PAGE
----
In terms of a small 100,000 bbl tanker, if it cannot function with less than 20 men, when a 6 man tug and barge can do the same job, that explains why there aren’t any small tankers. Admittedly, a coastwise tug with a 100,000 bbl oil barge ought to have more than 6 men.


#29

huh?


#30

I believe he means the time taken to keep everything up to date, train new mates how to do so, and then verify that the system is correct and functional before being scrutinized by inspectors.

The first company that makes it to market with a “sailor proof” software suite for ecdis where you simply press an update charts button will make a mint.


#31

I think we already have that. The 2/M plugs in the USB drive into the ecids, moves it to the computer, opens the program for the ecdis, and then plugs it back into the ecdis. Takes him no more than 10 minutes a week. And I’m sorry, but, if as 2/M, you can’t handle that, then you shouldn’t be 2/M.

Training new mates how to use it…that’s a different story!


#32

Yeah well I’m in the training new mates business and it’s a pain in the ass. All of that messing with jump drives and cumbersome user interface is totally unescessary in my opinion. Why can’t it be like a software update on your personal computer? It’s not user friendly and that leads to fuck ups because it’s a computer. Years ago I could ask the second mate for his correction book, open the chart drawer and randomly check his corrections on paper. I agree that if you don’t possess strong computer skills you shouldnt be sailing above bosun. Some guys don’t have it and it can be a giant pain in the captains ass trying to get them sorted out or sent home. To mine and (I believe) @Kennebec_Captain original point; time consuming.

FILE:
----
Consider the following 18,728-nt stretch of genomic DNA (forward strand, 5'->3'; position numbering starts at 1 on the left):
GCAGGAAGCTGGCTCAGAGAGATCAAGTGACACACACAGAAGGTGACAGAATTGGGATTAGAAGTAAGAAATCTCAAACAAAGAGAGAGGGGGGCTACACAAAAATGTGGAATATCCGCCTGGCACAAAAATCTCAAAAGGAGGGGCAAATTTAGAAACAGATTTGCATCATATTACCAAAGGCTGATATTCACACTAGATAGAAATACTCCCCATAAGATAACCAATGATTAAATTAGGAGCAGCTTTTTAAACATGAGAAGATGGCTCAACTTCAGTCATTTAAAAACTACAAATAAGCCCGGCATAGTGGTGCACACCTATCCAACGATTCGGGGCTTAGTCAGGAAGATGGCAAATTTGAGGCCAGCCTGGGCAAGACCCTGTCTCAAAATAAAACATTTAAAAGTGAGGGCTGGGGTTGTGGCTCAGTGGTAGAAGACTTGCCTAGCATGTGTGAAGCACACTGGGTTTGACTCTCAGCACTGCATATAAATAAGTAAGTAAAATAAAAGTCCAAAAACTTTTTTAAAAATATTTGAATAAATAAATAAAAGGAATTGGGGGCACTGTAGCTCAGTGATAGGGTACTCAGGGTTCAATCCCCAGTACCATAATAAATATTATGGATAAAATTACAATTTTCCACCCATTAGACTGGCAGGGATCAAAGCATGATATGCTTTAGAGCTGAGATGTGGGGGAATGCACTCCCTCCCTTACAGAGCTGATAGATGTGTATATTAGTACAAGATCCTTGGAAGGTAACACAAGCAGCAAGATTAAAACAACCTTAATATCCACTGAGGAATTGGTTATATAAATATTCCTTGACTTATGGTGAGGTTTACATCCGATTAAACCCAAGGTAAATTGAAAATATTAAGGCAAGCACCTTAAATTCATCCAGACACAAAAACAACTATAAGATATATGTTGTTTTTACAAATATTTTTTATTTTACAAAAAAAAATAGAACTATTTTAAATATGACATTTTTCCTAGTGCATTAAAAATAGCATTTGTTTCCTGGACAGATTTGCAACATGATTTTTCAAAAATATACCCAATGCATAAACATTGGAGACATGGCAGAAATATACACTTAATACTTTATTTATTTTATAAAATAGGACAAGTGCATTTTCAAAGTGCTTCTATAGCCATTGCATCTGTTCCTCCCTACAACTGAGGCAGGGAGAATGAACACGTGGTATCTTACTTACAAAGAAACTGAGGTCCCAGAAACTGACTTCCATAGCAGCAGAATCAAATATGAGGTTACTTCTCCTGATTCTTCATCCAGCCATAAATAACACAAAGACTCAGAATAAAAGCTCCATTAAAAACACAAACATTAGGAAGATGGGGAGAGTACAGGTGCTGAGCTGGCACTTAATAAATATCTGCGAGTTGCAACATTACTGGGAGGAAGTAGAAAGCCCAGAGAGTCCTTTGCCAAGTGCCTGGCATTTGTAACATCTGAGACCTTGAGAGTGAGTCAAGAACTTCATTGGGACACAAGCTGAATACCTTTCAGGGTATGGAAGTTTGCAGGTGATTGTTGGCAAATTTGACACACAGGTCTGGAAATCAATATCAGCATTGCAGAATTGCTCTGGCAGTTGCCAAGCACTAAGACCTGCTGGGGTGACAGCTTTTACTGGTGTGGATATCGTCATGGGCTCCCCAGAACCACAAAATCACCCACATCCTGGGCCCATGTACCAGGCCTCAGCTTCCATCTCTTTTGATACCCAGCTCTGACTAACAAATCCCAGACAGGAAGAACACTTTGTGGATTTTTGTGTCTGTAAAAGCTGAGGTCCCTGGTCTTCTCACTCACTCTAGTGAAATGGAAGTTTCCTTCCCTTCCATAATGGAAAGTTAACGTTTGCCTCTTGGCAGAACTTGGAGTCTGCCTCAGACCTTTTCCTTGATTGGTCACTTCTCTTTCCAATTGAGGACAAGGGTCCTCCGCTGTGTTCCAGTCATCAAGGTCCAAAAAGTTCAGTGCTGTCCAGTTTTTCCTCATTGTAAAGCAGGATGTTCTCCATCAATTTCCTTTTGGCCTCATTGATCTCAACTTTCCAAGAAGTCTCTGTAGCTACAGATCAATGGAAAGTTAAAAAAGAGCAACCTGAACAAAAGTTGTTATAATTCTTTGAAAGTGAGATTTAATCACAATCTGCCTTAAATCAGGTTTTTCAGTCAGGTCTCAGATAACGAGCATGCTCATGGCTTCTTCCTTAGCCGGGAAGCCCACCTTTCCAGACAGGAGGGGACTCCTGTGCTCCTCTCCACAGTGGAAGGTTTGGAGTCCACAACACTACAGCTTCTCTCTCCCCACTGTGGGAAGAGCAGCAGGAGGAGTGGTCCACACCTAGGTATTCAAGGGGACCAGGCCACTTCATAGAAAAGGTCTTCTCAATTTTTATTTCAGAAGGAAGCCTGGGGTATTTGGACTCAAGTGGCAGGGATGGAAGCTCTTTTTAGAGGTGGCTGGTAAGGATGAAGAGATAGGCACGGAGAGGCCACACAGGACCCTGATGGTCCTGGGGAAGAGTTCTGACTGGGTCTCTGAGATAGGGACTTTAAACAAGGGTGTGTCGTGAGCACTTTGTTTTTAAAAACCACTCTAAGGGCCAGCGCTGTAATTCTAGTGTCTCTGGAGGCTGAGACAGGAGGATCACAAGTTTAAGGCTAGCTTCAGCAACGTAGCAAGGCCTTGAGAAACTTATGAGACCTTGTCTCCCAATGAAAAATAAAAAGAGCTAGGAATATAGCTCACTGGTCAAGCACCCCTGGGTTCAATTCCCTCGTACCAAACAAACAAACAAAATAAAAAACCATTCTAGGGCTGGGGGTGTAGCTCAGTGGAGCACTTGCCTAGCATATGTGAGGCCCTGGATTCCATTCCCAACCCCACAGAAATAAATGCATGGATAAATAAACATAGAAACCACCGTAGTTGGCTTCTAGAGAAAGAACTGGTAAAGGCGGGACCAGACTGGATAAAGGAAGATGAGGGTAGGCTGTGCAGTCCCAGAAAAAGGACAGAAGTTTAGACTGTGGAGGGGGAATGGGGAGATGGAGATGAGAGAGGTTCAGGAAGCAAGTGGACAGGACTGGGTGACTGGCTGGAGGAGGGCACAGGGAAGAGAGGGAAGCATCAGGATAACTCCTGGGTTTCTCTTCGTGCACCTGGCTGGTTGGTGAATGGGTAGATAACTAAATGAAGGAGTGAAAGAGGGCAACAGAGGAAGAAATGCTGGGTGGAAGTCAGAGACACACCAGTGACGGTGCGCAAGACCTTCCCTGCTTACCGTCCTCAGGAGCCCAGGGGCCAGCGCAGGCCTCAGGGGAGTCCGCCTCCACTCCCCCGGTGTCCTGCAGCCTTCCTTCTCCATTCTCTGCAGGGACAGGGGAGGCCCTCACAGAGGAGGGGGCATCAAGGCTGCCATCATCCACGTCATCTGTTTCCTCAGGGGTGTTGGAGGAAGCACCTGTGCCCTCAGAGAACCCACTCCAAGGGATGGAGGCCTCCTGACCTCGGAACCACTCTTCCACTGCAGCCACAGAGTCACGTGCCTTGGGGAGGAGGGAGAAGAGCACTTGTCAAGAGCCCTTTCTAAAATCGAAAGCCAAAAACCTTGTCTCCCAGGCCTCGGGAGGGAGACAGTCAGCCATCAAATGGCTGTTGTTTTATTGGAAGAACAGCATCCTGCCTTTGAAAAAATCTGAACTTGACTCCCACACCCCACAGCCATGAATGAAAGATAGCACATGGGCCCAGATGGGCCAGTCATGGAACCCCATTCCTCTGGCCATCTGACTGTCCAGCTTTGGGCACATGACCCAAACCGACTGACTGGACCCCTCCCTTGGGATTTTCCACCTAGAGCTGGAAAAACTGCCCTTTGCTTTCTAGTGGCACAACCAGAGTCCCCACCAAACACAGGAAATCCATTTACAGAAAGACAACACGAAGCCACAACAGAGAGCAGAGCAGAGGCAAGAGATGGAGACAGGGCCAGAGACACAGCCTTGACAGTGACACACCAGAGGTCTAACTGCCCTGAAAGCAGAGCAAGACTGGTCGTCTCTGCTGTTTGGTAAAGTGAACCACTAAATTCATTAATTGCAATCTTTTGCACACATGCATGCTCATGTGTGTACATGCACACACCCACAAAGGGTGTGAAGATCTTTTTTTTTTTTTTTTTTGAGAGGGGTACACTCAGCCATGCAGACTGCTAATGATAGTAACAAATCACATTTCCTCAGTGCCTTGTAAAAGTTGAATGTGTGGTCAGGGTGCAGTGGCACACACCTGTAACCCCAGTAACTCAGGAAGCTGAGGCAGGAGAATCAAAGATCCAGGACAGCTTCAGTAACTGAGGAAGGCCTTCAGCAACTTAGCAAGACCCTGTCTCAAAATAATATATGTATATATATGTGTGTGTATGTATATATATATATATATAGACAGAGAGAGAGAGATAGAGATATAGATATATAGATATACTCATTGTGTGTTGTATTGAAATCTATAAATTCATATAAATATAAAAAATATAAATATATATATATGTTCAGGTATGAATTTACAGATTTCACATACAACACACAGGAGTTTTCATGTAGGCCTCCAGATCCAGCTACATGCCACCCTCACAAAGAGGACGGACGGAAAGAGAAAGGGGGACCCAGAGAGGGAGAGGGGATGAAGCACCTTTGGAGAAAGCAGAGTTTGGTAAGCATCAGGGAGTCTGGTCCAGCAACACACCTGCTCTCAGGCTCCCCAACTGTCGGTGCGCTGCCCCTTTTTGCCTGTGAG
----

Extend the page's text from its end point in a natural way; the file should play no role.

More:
#33

Yeah, for the purposes of this thread I should have said voyage planning. On the tugs it more or less wasn’t done. Now it takes a lot of time, we are not on a liner run.

In any case I should have said the transition to ECDIS has been time consuming. What @DamnYankee plus many small things down to learning how to put the “Call Captain” mark on the ECDIS.

On top of that we had months of hardware, software problems, reloads, two new hard drives, comms problems, intermittent display issues, etc, but off-topic here.


#34

I can only speak to the 750 class of Crowley ATB’s but we run with

Master, chief mate, 2nd mate, 3rd mate,
3rd mate, chief engineer, 1st, 2nd, 3rd, AB, AB, AB, Utility, Utility, and cook. We have 4 non watch standing officers on a tugboat, it is ridiculous. It’s 330,000bbls barge but still way overcrewed.


#35

That’s a total of 15 men. You think it’s more men than you need.

Could you run a 330,000 bbl tanker (the same size as your ATB) with 15 men? Or even less than 15 men?

It appears to me that the primary difference between a tanker and an ATB is the method of attaching the engine room. I don’t understand why the crew size, whatever it is, shouldn’t be the same.


#36

All of the “Officers” on the OSG ATB’s are AMO. All are in the Union for Benefits and Pension only except for the AE’s, they are full Union.


#37

The problem encountered on vessels with the mates in charge of the cargo is they exceeded their OPA90 hours.with fast turn-arounds. Hence the increased manning.


#38

Correct. I should have said all of the tanker mates. Engineers are MEBA.


#39

Nobody is bringing it up, but who does the maintenance? It sounds like you have an AB per watch, and that’s it? Who does the chipping and painting and PM’s for the barge?


#40

According to specs there are 16 single cabins. I don’t know how many are actually occupied on a normal coastal voyage.
The Ternsund and Ternfjord are on long term charter to Esso Norway and trading on the Norwegian coast only.